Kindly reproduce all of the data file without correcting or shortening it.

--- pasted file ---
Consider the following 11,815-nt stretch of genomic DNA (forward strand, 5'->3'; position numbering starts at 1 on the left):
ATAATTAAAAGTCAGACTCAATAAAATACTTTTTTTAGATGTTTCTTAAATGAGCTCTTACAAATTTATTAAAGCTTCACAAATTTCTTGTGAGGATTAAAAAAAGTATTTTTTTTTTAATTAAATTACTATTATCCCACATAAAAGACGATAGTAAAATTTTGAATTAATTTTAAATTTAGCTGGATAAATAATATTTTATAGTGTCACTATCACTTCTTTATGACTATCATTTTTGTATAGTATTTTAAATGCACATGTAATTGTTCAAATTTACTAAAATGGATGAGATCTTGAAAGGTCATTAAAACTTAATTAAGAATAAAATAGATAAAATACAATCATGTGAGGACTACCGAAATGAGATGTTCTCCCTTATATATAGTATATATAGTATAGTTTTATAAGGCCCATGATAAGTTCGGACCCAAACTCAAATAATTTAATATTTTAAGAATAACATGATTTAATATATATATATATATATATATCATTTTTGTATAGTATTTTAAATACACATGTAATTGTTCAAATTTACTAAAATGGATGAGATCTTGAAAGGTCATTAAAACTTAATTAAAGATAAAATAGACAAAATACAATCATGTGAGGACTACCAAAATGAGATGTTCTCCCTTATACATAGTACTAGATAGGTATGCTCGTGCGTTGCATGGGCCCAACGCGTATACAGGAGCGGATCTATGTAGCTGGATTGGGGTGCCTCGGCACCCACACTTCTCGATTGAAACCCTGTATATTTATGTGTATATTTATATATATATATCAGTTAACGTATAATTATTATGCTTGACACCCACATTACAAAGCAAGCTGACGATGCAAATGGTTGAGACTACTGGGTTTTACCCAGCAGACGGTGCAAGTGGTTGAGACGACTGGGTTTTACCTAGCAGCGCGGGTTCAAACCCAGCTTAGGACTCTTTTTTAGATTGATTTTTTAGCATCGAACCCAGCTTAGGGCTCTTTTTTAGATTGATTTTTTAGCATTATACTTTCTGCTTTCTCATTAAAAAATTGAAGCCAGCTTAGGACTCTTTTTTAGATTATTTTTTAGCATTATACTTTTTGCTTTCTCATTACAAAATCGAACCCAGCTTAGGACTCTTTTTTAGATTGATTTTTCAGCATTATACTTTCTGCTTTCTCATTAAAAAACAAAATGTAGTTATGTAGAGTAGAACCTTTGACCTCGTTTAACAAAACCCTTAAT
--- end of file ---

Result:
Consider the following 11,815-nt stretch of genomic DNA (forward strand, 5'->3'; position numbering starts at 1 on the left):
ATAATTAAAAGTCAGACTCAATAAAATACTTTTTTTAGATGTTTCTTAAATGAGCTCTTACAAATTTATTAAAGCTTCACAAATTTCTTGTGAGGATTAAAAAAAGTATTTTTTTTTTAATTAAATTACTATTATCCCACATAAAAGACGATAGTAAAATTTTGAATTAATTTTAAATTTAGCTGGATAAATAATATTTTATAGTGTCACTATCACTTCTTTATGACTATCATTTTTGTATAGTATTTTAAATGCACATGTAATTGTTCAAATTTACTAAAATGGATGAGATCTTGAAAGGTCATTAAAACTTAATTAAGAATAAAATAGATAAAATACAATCATGTGAGGACTACCGAAATGAGATGTTCTCCCTTATATATAGTATATATAGTATAGTTTTATAAGGCCCATGATAAGTTCGGACCCAAACTCAAATAATTTAATATTTTAAGAATAACATGATTTAATATATATATATATATATATATCATTTTTGTATAGTATTTTAAATACACATGTAATTGTTCAAATTTACTAAAATGGATGAGATCTTGAAAGGTCATTAAAACTTAATTAAAGATAAAATAGACAAAATACAATCATGTGAGGACTACCAAAATGAGATGTTCTCCCTTATACATAGTACTAGATAGGTATGCTCGTGCGTTGCATGGGCCCAACGCGTATACAGGAGCGGATCTATGTAGCTGGATTGGGGTGCCTCGGCACCCACACTTCTCGATTGAAACCCTGTATATTTATGTGTATATTTATATATATATATCAGTTAACGTATAATTATTATGCTTGACACCCACATTACAAAGCAAGCTGACGATGCAAATGGTTGAGACTACTGGGTTTTACCCAGCAGACGGTGCAAGTGGTTGAGACGACTGGGTTTTACCTAGCAGCGCGGGTTCAAACCCAGCTTAGGACTCTTTTTTAGATTGATTTTTTAGCATCGAACCCAGCTTAGGGCTCTTTTTTAGATTGATTTTTTAGCATTATACTTTCTGCTTTCTCATTAAAAAATTGAAGCCAGCTTAGGACTCTTTTTTAGATTATTTTTTAGCATTATACTTTTTGCTTTCTCATTACAAAATCGAACCCAGCTTAGGACTCTTTTTTAGATTGATTTTTCAGCATTATACTTTCTGCTTTCTCATTAAAAAACAAAATGTAGTTATGTAGAGTAGAACCTTTGACCTCGTTTAACAAAACCCTTAAT